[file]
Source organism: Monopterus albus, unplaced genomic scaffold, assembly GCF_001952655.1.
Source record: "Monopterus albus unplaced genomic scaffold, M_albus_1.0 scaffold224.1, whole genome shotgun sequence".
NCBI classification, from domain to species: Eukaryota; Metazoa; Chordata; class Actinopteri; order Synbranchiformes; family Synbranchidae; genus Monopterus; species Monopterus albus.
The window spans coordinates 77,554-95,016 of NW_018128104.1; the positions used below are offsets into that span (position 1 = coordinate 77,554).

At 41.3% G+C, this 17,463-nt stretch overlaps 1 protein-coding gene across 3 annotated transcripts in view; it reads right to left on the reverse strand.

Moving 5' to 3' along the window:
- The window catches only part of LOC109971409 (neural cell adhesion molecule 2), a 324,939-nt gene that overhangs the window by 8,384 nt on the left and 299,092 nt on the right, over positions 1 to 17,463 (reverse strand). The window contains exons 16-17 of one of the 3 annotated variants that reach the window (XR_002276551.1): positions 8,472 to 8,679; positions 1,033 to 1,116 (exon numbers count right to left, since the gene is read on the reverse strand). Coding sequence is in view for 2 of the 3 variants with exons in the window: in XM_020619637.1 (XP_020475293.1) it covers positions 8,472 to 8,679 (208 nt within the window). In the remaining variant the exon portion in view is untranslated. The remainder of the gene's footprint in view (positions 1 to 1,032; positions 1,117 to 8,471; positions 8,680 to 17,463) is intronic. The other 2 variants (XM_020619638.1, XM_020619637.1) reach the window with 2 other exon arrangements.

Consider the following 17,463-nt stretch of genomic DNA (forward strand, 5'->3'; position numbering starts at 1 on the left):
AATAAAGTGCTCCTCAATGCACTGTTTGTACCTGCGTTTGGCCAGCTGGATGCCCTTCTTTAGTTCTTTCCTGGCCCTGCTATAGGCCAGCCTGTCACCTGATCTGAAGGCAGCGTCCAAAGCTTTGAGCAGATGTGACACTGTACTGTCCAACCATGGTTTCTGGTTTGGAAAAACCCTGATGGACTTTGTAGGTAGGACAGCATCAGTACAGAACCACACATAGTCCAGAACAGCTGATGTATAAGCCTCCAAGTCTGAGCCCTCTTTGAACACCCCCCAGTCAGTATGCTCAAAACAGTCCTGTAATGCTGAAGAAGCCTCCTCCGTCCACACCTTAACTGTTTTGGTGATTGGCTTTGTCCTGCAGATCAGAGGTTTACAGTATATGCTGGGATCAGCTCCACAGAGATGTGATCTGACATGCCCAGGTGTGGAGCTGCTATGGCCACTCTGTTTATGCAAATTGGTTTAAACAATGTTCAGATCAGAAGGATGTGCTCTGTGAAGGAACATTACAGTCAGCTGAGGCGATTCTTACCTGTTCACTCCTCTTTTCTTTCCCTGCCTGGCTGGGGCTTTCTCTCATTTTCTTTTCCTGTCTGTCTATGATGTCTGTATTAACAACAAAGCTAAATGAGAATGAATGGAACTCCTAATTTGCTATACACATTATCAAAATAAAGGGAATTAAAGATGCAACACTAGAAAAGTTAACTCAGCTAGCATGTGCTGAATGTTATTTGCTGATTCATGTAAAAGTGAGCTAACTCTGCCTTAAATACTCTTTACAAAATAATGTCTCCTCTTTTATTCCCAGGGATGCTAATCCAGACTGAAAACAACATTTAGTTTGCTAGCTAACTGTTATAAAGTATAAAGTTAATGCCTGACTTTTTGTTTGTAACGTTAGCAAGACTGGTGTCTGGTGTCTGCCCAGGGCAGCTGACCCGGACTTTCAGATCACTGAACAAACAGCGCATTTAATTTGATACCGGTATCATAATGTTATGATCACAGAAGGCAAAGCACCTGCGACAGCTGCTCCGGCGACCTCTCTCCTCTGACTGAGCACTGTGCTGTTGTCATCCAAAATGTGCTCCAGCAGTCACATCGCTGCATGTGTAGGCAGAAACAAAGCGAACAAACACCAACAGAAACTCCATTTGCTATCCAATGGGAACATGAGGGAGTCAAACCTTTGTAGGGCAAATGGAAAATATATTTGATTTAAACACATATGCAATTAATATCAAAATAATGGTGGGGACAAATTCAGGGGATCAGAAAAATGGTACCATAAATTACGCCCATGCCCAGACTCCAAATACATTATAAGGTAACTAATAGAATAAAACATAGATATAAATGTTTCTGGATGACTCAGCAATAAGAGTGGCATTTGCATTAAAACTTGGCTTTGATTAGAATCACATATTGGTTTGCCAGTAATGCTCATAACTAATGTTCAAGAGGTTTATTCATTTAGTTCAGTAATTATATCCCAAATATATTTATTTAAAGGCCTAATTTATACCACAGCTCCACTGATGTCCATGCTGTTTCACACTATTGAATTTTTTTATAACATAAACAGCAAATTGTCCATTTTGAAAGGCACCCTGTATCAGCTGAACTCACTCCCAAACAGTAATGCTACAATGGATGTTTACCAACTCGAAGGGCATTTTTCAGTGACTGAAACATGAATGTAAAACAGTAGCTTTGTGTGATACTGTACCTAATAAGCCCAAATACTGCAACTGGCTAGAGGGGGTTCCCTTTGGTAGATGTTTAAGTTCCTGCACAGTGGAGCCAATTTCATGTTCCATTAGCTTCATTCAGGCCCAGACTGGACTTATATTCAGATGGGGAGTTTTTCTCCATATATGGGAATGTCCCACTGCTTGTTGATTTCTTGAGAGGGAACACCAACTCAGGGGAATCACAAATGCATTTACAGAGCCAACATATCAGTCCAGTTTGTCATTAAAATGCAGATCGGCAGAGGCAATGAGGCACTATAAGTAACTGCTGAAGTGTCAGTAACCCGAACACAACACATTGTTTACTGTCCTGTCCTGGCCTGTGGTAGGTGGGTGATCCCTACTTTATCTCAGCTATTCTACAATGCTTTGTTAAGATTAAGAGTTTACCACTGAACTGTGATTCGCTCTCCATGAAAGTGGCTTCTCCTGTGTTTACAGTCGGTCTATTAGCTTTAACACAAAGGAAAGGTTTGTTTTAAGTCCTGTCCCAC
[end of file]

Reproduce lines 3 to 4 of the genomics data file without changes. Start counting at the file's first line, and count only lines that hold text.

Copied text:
NCBI classification, from domain to species: Eukaryota; Metazoa; Chordata; class Actinopteri; order Synbranchiformes; family Synbranchidae; genus Monopterus; species Monopterus albus.
The window spans coordinates 77,554-95,016 of NW_018128104.1; the positions used below are offsets into that span (position 1 = coordinate 77,554).